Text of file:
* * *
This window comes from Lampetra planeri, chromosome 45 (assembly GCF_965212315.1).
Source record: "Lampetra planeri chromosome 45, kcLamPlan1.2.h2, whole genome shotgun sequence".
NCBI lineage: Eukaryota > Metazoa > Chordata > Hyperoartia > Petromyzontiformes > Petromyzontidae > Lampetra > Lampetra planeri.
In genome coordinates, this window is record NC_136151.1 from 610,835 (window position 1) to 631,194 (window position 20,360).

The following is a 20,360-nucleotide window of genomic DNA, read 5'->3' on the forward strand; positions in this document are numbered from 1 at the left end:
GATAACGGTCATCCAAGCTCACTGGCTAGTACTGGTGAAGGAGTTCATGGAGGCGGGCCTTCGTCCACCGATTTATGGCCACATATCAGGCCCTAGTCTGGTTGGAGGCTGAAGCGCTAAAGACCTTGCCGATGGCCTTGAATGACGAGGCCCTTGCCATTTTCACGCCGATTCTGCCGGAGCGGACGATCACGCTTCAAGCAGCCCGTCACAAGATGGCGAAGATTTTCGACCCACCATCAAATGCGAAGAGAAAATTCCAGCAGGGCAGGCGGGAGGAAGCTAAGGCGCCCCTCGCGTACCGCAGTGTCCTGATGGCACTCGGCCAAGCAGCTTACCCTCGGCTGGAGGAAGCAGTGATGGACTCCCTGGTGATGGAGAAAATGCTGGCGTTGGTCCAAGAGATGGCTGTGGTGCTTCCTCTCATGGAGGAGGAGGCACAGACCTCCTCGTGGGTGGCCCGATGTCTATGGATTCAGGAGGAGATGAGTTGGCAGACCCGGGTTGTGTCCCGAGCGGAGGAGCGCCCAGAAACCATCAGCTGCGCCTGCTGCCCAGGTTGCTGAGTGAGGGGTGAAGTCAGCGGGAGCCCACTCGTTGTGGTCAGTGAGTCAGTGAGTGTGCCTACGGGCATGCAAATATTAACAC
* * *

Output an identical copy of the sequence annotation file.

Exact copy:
This window comes from Lampetra planeri, chromosome 45 (assembly GCF_965212315.1).
Source record: "Lampetra planeri chromosome 45, kcLamPlan1.2.h2, whole genome shotgun sequence".
NCBI lineage: Eukaryota > Metazoa > Chordata > Hyperoartia > Petromyzontiformes > Petromyzontidae > Lampetra > Lampetra planeri.
In genome coordinates, this window is record NC_136151.1 from 610,835 (window position 1) to 631,194 (window position 20,360).

The following is a 20,360-nucleotide window of genomic DNA, read 5'->3' on the forward strand; positions in this document are numbered from 1 at the left end:
GATAACGGTCATCCAAGCTCACTGGCTAGTACTGGTGAAGGAGTTCATGGAGGCGGGCCTTCGTCCACCGATTTATGGCCACATATCAGGCCCTAGTCTGGTTGGAGGCTGAAGCGCTAAAGACCTTGCCGATGGCCTTGAATGACGAGGCCCTTGCCATTTTCACGCCGATTCTGCCGGAGCGGACGATCACGCTTCAAGCAGCCCGTCACAAGATGGCGAAGATTTTCGACCCACCATCAAATGCGAAGAGAAAATTCCAGCAGGGCAGGCGGGAGGAAGCTAAGGCGCCCCTCGCGTACCGCAGTGTCCTGATGGCACTCGGCCAAGCAGCTTACCCTCGGCTGGAGGAAGCAGTGATGGACTCCCTGGTGATGGAGAAAATGCTGGCGTTGGTCCAAGAGATGGCTGTGGTGCTTCCTCTCATGGAGGAGGAGGCACAGACCTCCTCGTGGGTGGCCCGATGTCTATGGATTCAGGAGGAGATGAGTTGGCAGACCCGGGTTGTGTCCCGAGCGGAGGAGCGCCCAGAAACCATCAGCTGCGCCTGCTGCCCAGGTTGCTGAGTGAGGGGTGAAGTCAGCGGGAGCCCACTCGTTGTGGTCAGTGAGTCAGTGAGTGTGCCTACGGGCATGCAAATATTAACAC